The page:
News flash: Nonprofit organizations seldom have concrete goals, measurable outcomes or a precise strategic plan which can be relied upon by the donor to make safe, highly impactful and targeted gifts.
Only the tiniest percentage of donors can be sure their charitable gift hits the bulls-eye of philanthropic intent. If the donor cannot be exacting, what’s left?
Without realizing it, most donors give in the spirit of philanthropy. Most donors have a style of giving, what I call Giving Fingerprints. It is a manner of accomplishing giving that feels right to him. It comes from the seat of her emotion, her character. Let’s call it the heart of giving.
Described as helping others in need, often called true charity; underwriting events to promote culture and make a better community; scholarships to ensure education and our futures through research. It is endless and bounded by only your imagination and the IRS code.
Young children have it, teenagers volunteer for it, parents demonstrate it, grandparents tell stories about it. Each has the heart of philanthropy in their own way.
Donors can be entrepreneurial or artistic in style; both can be serial in manner. Donors may want to be exacting but remember the newsflash.
In thirty-five plus years of experience, I have heard many promising ideas and talked with nonprofit staff and volunteers with reasonable track records. But they cannot tell us what exactly they will accomplish, how long change will take, or how much it will cost.
When I was an executive director, I couldn’t be specific, and now as I work with donors and foundations, I realize I was not alone.
The donor must always take the lead in being true to himself. With an individual style, he can hit the one bulls-eye that counts – the giving spirit – the heart of giving.
The entrepreneurial donor needs creativity, risk tolerance, and enthusiasm. She is optimistic, future-oriented, versatile, flexible and open-minded. The entrepreneurial donor finds projects to work on and partners with nonprofits. When the donor is no longer comfortable, she moves on to another nonprofit, another event. She thrives on being involved and intentional, working toward change.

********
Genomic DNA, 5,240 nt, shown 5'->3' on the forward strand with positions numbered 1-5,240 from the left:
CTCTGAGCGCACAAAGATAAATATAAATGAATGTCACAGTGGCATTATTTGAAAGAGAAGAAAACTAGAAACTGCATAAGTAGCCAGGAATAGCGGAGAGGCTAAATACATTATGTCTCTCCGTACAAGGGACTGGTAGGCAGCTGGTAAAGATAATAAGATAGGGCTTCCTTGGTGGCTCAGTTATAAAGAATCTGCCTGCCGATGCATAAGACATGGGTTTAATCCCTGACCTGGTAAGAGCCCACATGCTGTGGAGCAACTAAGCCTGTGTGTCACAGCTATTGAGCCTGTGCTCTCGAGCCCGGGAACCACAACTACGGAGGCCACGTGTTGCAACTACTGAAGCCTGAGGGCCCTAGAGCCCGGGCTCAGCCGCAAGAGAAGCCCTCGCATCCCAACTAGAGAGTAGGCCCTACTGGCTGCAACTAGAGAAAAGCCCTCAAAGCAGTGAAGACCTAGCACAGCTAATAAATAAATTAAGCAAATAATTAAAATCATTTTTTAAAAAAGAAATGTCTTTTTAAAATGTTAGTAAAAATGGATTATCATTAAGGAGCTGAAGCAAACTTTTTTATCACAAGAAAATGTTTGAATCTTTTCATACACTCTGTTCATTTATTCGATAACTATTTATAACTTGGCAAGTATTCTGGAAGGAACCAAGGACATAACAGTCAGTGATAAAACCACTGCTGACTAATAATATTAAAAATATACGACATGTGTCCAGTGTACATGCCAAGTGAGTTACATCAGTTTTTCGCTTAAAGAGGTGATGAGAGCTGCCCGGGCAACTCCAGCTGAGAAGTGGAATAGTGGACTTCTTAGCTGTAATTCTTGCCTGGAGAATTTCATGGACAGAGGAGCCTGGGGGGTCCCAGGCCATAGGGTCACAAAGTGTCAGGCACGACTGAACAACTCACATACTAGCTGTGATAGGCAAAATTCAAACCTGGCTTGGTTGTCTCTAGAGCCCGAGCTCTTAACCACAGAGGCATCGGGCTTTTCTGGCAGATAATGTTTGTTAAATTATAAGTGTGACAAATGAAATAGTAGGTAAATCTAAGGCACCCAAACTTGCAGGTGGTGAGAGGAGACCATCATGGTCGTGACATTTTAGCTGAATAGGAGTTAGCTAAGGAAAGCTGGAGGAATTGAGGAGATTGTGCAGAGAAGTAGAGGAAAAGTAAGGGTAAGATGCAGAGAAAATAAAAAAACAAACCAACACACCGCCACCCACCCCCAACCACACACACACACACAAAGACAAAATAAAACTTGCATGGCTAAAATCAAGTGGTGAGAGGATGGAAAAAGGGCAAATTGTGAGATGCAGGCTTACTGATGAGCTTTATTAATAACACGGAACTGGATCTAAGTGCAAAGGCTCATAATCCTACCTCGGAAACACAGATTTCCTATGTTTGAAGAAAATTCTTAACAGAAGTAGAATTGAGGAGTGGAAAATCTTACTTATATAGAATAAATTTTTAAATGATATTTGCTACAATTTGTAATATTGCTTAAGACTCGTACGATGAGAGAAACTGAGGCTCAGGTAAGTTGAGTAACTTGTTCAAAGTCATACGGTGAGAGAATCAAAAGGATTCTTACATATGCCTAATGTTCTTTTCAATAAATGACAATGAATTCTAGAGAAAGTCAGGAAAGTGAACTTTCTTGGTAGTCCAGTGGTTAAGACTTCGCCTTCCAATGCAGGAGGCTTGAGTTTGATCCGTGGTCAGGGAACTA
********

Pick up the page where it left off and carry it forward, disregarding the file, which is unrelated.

The artistic donor connects to a cause, a nonprofit, an idea. They share a common goal and create solutions as with brush on a blank canvas. Results are a gamble, success distant. But there is a vision and the sense of being a part of reaching a shared goal, hope for success.
The artistic donor works at becoming skilled at a particular kind of giving. Like famous artists whose works we admire there is the sense of becoming better at it with each blank canvas. Over time the donor may become a master at philanthropy.
Entrepreneur and artist are most often serial in their giving, with a predictable behavior pattern. The entrepreneur starts over again and again, often with a completely new idea or cause. The entrepreneur is not afraid to be the first to fund, an early explorer embarking on new directions.
The artist starts over with a fresh canvas but tends to stick to the causes they know. The artist may look to the work of other donors to watch and learn, almost like an apprentice. The artist is not afraid to study a cause before investing in hope for change.
Are you an entrepreneur or an artist? Which one describes the heart of your giving?
The rest of the news story: Nonprofits need all kinds of donors. Communication is the key to creating the right kind of relationship that allows you to be true to your spirit of philanthropy.
Still curious about where you fit? Let’s have coffee, or tea for me, and talk about it.
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